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Basic Chord Progressions for Guitarists

Article Written By Jeff Moore

A chord progression is a series of chords, usually in a particular key, that move out, from, or back to the root chord.   And for the lawyers out there, you can have songs with single chords that use rhythmic variations to distinguish song sections rather than chord changes/progressions, so the simplest chord progression is a single chord.  There is no ‘maximum’ number of chords, though there is a limited number of possible chords numerically.   You generally don’t have more than a dozen different chords in a single song, but there are exceptions.  A chord progression is listed as a series of numbers - usually Roman numerals that indicate how far the chord is away from the tonic or root of the key.  Chord 1 or I is the root/home chord.  Chord V or 5 is the fifth tone.

in the example below, the 1 chord or home chord is major and there are 3 major chords, 3 minor chords, one diminished chord—one of the major chords is also dominant and can be played with the usual chord tones of the root, the third, and the fifth…add a flat 7th and you’ve got a dominant chord.   This is illustrated below.

I - Major

ii - Minor

iii - Minor

IV - Major

​V - Major this may also be V7​

vi - Minor

​vii - Diminished

Example : C Major progression I to vii:  C Dm Em F G Am Bdim

Some chord progressions from popular songs are listed below:

Awaken by DethKlok:   Verse i III VII

Scary Monsters and Nice Sprites by Skrillex : Pre-Chorus: VI VII i VII VI VII i VII

Living on a Prayer by Bon Jovi : Verse : i VI VII i


Chord progressions are used in popular music to define different musical sections.  Generally, the chord progression changes between verse and chorus, pre-chorus, or bridge.  You can use progressions that move away from the root to create non-resolving momentum or you can move back toward the root and resolve or rest.   For a popular song, a chord progression generally moves in multiples of 2 measures - 2-4-8-12 or 16 bars or measures.  A bar is a unit of time in a song.  It contains a number of beats that are played in a BPM or beat per minute.  A fast song might be 180 beats per minute.  A slow song might be 80.  The BPM can be misleading if the songwriter uses notes that subdivide the measure.  For example, a 50 BPM song can be very fast if the writer uses 64th or 128th notes….  We will not be using exceptions here and will stay with the conventions above for song speed.  Rather than make it complicated, think of a song as slow, medium, or fast. 

You can use this ‘expected’ length to surprise users on occasion by removing a bar or adding one.   For example if you have a chorus that is 16 bars/measures long, on one chorus you add an extra measure. This unexpected length surprises the listener and keeps them engaged in the song—the last thing you want is someone getting bored while listening to the song.  You can use the same effect by substituting a chord in a chord progression.    You can research which chords may be effective by experimenting or learning more about chord substitutions.  The Circle of 5ths is a great tool to find chords that are effective and substitutes for chords in your progressions.  A word of warning though….don’t try and surprise the listener too often.  You can turn people off quickly by over-using ‘surprise’ elements in a song.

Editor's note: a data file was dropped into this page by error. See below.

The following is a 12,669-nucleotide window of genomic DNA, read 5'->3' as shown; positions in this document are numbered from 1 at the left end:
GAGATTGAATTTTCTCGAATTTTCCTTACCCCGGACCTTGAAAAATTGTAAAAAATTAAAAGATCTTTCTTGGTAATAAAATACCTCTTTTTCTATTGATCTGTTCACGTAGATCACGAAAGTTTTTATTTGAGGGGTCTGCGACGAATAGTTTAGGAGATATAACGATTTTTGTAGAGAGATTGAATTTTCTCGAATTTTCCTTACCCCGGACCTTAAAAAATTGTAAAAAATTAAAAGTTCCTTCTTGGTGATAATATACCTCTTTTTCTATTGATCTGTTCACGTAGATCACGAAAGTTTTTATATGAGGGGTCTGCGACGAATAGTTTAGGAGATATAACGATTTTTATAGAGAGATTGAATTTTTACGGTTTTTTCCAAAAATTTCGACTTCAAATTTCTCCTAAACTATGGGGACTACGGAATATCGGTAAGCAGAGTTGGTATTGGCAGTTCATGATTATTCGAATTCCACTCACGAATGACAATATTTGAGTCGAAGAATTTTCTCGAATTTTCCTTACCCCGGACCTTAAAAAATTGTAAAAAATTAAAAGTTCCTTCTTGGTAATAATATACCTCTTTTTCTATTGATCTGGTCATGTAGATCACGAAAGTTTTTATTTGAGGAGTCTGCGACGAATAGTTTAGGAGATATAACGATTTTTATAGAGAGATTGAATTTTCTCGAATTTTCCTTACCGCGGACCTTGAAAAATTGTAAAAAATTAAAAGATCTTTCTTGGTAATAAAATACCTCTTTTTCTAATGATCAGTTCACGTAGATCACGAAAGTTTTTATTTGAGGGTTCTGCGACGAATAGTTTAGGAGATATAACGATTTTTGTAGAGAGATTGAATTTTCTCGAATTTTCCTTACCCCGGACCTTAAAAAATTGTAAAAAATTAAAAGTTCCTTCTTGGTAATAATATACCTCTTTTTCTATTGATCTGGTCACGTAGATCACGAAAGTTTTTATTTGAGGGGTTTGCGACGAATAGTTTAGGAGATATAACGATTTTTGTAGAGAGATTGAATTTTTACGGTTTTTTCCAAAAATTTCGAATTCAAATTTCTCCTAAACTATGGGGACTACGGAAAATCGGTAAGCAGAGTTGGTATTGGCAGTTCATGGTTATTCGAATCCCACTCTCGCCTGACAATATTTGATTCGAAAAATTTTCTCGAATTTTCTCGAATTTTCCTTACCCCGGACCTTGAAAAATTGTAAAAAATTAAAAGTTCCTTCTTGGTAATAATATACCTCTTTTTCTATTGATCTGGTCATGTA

To continue, a chord progression is taken from the key of a song.  If a song is in a particular key (major), you use chords from that key to construct your chord progression.  Although there are only 7 tones in a key root to 7, then the octave, there are hundreds of chords and variations that can be used by guitarists to vary the type of chords in the progression from 2nd, 4th, sus, 13th, 9th, or other types of chords that ‘sound’ different.  You can get as complicated or keep it as simple as you’d like.  There are thousands of examples of both in popular music.  The tones comprising the chord are only one aspect of the equation.  Next you need to consider rhythmic variations that make your song distinctive.  Rhythmic variations, voicings, chord substitutions, inversions and other tools are why there are thousands of songs with the same chord progression that sound the same. 

When writing a song, pick a chord progression that fits the mood and theme of the song you are writing.  From that point, make the song distinctive using other variations discussed above.  The key to any great song is to make it yours.  A chord progression is one tool that you use to make a great song.  Good luck and keep writing!


Jeff Moore is a guitar instructor for Peak Music Lessons in the Capital District of New York.  He teaches guitar lessons in Latham, NY   and the lead composer of the band Dark Ballet.   Jeff is passionate about the fusion of guitar and voice in rock, metal and other forms of musical expression.  

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